Skip to Main Content

We have a new app!

Take the Access library with you wherever you go—easy access to books, videos, images, podcasts, personalized features, and more.

Download the Access App here: iOS and Android

“Facts are the air of scientists. Without them you can never fly.”

Linus Pauling (1901–1994)


On completion of this chapter, the student/practitioner will be able to:

  • Describe the basic anatomical structure of a peripheral nerve.

  • Relate the structural and functional anatomy of a peripheral nerve.

  • Define the process of wallerian degeneration.

  • Compare and contrast the various common nerve classifications.

  • Discuss the structural and functional impact of aberrant tensile and compressive forces on peripheral nerves.

Key Terms

  • Classification of peripheral nerve injury

  • Compression

  • Endoneurium

  • Epineurium

  • Perineurium

  • Tension

  • Wallerian degeneration


Homeostasis (Greek: homoios, similar; histēmi, to cause to stand still) is the property of an open or closed system that allows regulation of its internal environment.1 In other words, homeostasis is the physiological and anatomical capacity of an organism to regulate itself by rapidly analyzing and, if aberrant, restoring environmental conditions following a sudden perturbation in the internal or external environment. Such internal or external environmental conditions or “stimuli” initiate electrical impulses in peripheral and central sensory receptors. The impulses travel afferently from the receptors via nerves to the spinal cord and brain where they are analyzed, compared, learned, and coordinated by a process called “integration.” Once the afferent information is received and deciphered, the spinal cord and brain convey efferent impulses through nerves to muscles and glands. In an effort to maintain homeostasis, muscles either contract or relax, and glands either secrete or stop secreting their products.

The nervous and endocrine systems are the two major regulatory systems of the body, and both are specialized (and defined) by making appropriate and timely responses to internal or external stimuli. The nervous system, using a combination of electrical potentials and neurotransmitters to communicate messages and tasks, is the faster of the two; the endocrine system depends on a slower transmission system, a chemical system using hormones. Typically, long-term organism growth, metabolic activity, and the reproduction system are controlled by the endocrine system. Faster and immediate tasks such as movement and autonomic regulation are controlled by the neurological system. Although considered two distinct corporal systems, the endocrine and neurological systems are considered a singular regulatory system.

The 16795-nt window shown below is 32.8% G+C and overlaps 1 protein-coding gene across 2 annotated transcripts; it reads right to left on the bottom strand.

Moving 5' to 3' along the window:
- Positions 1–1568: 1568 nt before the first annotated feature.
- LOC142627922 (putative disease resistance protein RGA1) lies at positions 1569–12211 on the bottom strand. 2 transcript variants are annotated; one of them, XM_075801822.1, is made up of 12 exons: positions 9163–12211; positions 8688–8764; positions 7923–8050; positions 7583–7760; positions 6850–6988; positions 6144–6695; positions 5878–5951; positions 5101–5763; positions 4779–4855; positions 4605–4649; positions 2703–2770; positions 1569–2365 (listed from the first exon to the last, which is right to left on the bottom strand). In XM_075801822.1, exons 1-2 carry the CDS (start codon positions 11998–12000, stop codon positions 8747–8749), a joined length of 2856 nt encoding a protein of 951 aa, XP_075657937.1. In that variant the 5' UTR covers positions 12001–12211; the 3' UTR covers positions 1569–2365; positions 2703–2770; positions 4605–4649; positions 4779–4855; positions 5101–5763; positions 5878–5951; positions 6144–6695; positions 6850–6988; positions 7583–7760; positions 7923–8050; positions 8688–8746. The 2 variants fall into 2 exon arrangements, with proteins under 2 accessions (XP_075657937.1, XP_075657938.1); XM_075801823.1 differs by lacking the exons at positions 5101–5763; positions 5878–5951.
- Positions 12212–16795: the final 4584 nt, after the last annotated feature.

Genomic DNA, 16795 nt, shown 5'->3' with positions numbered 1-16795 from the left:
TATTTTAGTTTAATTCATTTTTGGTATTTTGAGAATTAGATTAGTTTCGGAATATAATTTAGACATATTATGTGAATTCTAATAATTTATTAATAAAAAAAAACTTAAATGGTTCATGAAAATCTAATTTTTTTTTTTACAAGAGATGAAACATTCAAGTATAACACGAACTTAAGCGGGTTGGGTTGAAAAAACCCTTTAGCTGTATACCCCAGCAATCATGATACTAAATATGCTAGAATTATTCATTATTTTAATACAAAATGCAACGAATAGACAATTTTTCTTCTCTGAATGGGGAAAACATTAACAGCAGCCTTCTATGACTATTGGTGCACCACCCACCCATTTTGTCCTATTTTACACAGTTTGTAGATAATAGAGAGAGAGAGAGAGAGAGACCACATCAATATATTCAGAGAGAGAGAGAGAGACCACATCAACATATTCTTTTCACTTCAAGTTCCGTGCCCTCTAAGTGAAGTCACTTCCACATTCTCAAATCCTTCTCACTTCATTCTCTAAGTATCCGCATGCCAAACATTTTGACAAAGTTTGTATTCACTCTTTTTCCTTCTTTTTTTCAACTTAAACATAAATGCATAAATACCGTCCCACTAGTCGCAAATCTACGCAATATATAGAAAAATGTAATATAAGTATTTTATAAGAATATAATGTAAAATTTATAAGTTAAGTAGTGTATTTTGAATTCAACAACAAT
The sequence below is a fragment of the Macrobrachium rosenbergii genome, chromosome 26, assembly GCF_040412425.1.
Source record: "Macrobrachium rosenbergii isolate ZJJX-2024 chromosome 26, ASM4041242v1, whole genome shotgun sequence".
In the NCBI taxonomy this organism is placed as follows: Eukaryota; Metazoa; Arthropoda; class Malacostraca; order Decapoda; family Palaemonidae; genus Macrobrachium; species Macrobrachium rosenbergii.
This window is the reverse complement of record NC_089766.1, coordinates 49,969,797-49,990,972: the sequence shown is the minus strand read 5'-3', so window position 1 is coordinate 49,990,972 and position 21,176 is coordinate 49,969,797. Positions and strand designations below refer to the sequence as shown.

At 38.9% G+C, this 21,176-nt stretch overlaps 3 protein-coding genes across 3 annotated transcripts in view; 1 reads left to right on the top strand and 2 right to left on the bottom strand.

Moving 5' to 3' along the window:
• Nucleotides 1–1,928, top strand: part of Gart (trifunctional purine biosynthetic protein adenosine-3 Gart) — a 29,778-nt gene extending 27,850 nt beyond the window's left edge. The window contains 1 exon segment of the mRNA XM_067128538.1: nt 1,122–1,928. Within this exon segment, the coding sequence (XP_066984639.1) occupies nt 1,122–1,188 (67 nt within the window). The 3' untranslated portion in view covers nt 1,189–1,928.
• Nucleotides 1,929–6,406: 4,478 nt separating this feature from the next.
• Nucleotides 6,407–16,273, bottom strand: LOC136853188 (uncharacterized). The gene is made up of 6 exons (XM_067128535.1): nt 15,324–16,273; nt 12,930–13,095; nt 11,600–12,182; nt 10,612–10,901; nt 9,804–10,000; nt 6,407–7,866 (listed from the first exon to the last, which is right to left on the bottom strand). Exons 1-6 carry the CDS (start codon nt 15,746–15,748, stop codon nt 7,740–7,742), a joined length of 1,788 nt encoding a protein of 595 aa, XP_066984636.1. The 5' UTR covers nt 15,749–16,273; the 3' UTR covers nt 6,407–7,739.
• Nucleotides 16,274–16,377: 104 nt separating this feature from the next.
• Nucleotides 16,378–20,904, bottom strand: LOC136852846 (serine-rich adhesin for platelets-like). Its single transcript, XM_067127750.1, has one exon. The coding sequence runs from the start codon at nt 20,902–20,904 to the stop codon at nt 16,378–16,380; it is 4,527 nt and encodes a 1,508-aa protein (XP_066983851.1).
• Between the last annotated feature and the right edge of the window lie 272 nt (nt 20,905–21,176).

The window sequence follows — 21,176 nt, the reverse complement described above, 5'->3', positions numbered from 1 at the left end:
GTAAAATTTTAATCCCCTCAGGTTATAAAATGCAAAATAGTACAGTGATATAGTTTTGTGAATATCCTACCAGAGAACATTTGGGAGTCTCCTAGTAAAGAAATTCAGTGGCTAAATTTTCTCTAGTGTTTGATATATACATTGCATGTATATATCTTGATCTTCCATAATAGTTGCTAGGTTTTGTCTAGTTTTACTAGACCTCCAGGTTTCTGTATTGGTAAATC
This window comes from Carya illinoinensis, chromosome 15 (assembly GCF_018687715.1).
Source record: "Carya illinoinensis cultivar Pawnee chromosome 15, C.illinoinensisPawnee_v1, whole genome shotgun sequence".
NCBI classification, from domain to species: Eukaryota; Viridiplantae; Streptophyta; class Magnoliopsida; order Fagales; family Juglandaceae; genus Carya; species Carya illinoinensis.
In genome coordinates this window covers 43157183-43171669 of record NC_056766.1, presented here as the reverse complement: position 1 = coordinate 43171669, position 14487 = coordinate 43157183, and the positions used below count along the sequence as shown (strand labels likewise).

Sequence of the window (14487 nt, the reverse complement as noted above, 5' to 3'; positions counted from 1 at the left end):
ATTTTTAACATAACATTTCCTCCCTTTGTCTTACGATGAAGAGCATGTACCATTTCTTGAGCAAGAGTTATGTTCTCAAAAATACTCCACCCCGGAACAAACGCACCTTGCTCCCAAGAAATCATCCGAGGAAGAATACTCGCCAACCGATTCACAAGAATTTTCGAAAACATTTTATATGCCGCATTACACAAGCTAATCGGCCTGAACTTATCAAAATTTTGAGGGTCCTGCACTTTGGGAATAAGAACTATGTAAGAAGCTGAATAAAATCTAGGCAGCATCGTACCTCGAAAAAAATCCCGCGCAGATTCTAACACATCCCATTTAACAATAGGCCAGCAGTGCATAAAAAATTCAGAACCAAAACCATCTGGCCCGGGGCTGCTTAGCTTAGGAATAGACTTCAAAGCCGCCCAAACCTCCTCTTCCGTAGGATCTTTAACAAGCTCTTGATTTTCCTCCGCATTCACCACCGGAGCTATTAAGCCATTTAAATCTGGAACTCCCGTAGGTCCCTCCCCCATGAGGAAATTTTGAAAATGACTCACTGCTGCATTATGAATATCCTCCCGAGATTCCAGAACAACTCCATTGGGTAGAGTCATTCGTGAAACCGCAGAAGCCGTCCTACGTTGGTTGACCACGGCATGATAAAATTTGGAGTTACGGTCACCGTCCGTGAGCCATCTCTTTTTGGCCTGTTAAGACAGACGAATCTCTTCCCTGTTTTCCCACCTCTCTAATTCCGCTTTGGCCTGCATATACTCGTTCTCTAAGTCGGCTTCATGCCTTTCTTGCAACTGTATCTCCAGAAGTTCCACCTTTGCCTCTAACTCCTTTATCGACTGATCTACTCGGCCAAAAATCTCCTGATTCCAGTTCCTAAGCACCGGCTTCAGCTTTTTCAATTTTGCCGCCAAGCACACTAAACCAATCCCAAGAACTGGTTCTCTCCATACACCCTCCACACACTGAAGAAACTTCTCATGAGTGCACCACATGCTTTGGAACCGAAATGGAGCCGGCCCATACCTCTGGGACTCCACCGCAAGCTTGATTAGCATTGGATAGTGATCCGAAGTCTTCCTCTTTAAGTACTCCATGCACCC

Albeit a unified system peripherally and centrally, the nervous system is typically anatomically defined as having central and peripheral components—the central nervous system (CNS) and the peripheral nervous system (PNS). The CNS consists of the brain and spinal cord. The PNS consists of all neurological tissue outside of the spinal cord and brain.

Failure of the PNS to transmit afferent, efferent, or autonomic data completely or in a timely manner because of illness or trauma is called peripheral neuropathy. Peripheral neuropathy results in possible loss of homeostasis in all corporal systems. Specific neurological illness or trauma leads to impairment of particular functional units ...

Pop-up div Successfully Displayed

This div only appears when the trigger link is hovered over. Otherwise it is hidden from view.